Real estate transactions have gone largely digital as the pandemic has disrupted nearly every aspect of home buying, from house hunting to securing a mortgage, getting an appraisal, notarizing documents and signing the final closing documents.
Digital products designed to streamline the home-buying process are not new, but coronavirus restrictions have enabled some of them to finally gain a foothold. Eight months into the pandemic, many of New York’s real estate professionals believe that some of these tech solutions may be here to stay as buyers and sellers have become more comfortable with virtual transactions.
While some clients continue to prefer in-person closings, others are giving their lawyers power of attorney to sign the final documents for them or they’re executing closings on virtual platforms like DocuSign.
“In my experience, the majority of people are comfortable using DocuSign on their phones,” said Michael J. Franco, a broker with Compass. The pandemic has “really forced people to rely even more heavily on technology and I don’t think that’ll change going forward.”
Before the pandemic, video and 3-D tours were embraced by some brokerages and listing websites, but they were far from universal. By the time New York’s real estate market reopened in June after several months of coronavirus restrictions, most buyers were prioritizing virtual tours before reaching out for an in-person visit.
StreetEasy, for example,included virtual tours on its site, but 3-D tours weren’t available until April. Between the second and third quarters of this year, the number of sales listings with 3-D tours increased by 110 percent. And Zillow reported a 152 percent increase in listings with 3-D Home tours between this October and the same time last year.
Digitization has helped speed up the lending process in recent years. But as unemployment and layoffs have surged in the pandemic, lenders have had to invest more time in verifying potential borrowers’ employment status and history.
“The mortgage process has become a lot more scrutinized because we’re writing loans that have to perform or else we’ll have a financial loss,” said Michael Bensimon, a senior loan officer at Freedom Mortgage. “In the environment we’re in, the fear and concern that loans can go bad quickly is much higher.”
To streamline work flow, Freedom Mortgage uses a digital verification service called AccountChek to review the borrower’s income and employment information. Other mortgage-specific software includes Encompass by Ellie Mae, which Mr. Bensimon uses to originate loan packages, and SnapDocs, a platform that can be combined with Encompass to facilitate interactions and digital closings.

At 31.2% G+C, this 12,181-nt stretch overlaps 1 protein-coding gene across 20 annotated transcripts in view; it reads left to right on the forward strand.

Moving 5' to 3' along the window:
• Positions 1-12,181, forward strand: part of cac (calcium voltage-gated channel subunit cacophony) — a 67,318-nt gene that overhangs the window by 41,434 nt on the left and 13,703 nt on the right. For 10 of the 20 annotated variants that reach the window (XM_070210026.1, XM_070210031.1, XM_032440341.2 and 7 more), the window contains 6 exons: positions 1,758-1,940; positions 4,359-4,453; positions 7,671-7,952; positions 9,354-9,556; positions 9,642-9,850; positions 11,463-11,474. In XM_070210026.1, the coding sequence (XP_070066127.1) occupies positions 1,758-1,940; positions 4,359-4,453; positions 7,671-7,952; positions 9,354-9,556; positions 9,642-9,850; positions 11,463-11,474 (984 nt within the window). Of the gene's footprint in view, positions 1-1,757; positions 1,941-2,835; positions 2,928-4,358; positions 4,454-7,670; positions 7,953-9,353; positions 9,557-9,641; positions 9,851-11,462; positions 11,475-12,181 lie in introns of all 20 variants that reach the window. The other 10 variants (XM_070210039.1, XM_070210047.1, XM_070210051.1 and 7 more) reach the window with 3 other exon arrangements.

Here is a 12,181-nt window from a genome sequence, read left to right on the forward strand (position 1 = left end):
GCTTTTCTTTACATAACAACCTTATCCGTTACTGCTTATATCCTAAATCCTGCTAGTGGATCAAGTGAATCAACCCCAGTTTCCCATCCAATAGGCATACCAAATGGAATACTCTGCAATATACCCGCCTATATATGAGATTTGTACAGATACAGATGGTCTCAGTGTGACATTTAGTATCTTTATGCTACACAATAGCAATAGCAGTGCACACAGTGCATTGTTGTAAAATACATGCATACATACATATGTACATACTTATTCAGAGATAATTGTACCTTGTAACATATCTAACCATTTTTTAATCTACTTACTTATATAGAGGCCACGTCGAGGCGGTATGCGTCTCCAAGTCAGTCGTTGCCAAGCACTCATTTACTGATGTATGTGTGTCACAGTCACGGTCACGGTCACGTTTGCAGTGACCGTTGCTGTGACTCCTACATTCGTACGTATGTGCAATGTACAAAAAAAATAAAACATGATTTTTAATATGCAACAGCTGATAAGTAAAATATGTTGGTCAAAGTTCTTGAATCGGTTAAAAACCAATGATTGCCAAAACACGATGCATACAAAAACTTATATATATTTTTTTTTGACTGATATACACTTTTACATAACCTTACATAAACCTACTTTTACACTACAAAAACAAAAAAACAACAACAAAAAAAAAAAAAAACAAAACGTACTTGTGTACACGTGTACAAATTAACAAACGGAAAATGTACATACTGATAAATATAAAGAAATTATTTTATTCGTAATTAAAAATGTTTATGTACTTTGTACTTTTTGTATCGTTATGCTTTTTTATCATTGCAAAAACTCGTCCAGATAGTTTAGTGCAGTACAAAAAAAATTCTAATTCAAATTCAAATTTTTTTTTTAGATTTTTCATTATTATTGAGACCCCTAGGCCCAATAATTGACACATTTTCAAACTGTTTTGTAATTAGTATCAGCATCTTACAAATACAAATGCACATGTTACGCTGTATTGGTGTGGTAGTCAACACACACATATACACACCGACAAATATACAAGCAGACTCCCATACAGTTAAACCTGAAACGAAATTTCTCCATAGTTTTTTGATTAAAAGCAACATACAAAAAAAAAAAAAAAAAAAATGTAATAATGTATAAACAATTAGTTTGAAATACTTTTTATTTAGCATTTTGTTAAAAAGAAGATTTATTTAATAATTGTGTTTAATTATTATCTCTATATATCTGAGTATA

New systems designed to simplify the lending process for borrowers include Better and Morty, a mortgage broker that acts as a middle man between the home buyer and the lender, securing a package and then walking the borrower through the closing process.
Jeanne Casey, a principal at MetaProp, a venture capital firm focused on real estate technology, noted how QuickenLoans, one of the largest online lenders in the country, has helped catalyze these younger companies. “Having those digital roots is paving the way for the digitization of the overall mortgage industry,” she said. “We’ve seen so much activity and focus in the space.”
Traditional, in-person appraisals came to a halt earlier this year under the state-mandated lockdown in New York. Because appraisers are the “eyes and ears of mortgage lenders,” according to Jonathan Miller, of the appraisal firm Miller Samuel, what happens to this industry directly affects the lending industry. By the summer, as restrictions lifted, Mr. Miller found himself doing a mixture of in-person interior inspections, “drive-by” exterior appraisals, and reviewing photographs of a home’s interior.
Mr. Miller sees this hybrid approach as the new reality of his work. “Until there’s a vaccine,” he said, “we’re going to do all three.”
Since March 31, an executive order by Gov. Andrew M. Cuomo has allowed notaries in New York to sign documents using audio-video technology instead of signing and notarizing documents in person.
Dawn Pereyo, an underwriter and past president of the New York State Land Title Association, says this work flow is the way of the future. Twenty-nine states, not including New York, have already enacted permanent remote online notarization (RON) legislation. “The executive order has allowed us to start down the road of RON,” she said.
New and updated contract management systems have helped make wet-ink documents, faxing and messenger services obsolete in the contract-signing process. A platform like DocuWalk, which uses blockchain technology to record transactions through a decentralized network, makes it a quicker, more auditable and secure process.
Allen Alishahi, a broker and co-founder of SheltzerZoom, the creator of DocuWalk, said eliminating paperwork and multiple applications is like “going from a typewriter to a cellphone.” The software allows live remote collaboration on its smart contracts, including shared editing ability, tracked changes, and both blockchain signatures and e-signatures.
Similar platforms include: Dotloop, acquired by Zillow in 2015, which allows users to store, edit, share and sign digital documents; and DocuSign, a more widely used platform that the Corcoran Group, for example, has just rolled out to its entire company.
Pamela Liebman, president and chief executive of Corcoran, said it was critical to stay on top of emerging technology in order to stay competitive and streamline the transaction process for agents and clients. But she maintained that relationships still matter even if the pandemic has forced most of the process online.
“When it comes to important emotional transactions like purchasing a home,” she said, “there’s always going to remain that in-person touch.”
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